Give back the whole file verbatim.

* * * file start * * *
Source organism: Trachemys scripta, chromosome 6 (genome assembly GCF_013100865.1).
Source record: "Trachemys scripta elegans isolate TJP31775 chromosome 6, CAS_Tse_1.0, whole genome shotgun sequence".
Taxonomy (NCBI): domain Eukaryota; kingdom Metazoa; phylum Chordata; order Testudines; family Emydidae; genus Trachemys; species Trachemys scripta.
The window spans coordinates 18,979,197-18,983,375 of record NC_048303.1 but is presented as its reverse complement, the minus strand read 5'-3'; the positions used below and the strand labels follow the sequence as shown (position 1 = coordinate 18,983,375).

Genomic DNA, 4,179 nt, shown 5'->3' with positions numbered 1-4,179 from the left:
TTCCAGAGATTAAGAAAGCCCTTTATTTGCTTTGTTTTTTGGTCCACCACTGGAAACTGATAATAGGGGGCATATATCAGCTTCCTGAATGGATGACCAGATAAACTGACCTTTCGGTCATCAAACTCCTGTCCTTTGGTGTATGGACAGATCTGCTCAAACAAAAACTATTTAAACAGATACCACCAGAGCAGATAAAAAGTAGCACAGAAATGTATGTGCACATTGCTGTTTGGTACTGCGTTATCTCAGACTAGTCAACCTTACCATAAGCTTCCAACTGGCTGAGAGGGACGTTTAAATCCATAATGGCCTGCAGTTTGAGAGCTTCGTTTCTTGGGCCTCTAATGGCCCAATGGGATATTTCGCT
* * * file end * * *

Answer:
Source organism: Trachemys scripta, chromosome 6 (genome assembly GCF_013100865.1).
Source record: "Trachemys scripta elegans isolate TJP31775 chromosome 6, CAS_Tse_1.0, whole genome shotgun sequence".
Taxonomy (NCBI): domain Eukaryota; kingdom Metazoa; phylum Chordata; order Testudines; family Emydidae; genus Trachemys; species Trachemys scripta.
The window spans coordinates 18,979,197-18,983,375 of record NC_048303.1 but is presented as its reverse complement, the minus strand read 5'-3'; the positions used below and the strand labels follow the sequence as shown (position 1 = coordinate 18,983,375).

Genomic DNA, 4,179 nt, shown 5'->3' with positions numbered 1-4,179 from the left:
TTCCAGAGATTAAGAAAGCCCTTTATTTGCTTTGTTTTTTGGTCCACCACTGGAAACTGATAATAGGGGGCATATATCAGCTTCCTGAATGGATGACCAGATAAACTGACCTTTCGGTCATCAAACTCCTGTCCTTTGGTGTATGGACAGATCTGCTCAAACAAAAACTATTTAAACAGATACCACCAGAGCAGATAAAAAGTAGCACAGAAATGTATGTGCACATTGCTGTTTGGTACTGCGTTATCTCAGACTAGTCAACCTTACCATAAGCTTCCAACTGGCTGAGAGGGACGTTTAAATCCATAATGGCCTGCAGTTTGAGAGCTTCGTTTCTTGGGCCTCTAATGGCCCAATGGGATATTTCGCT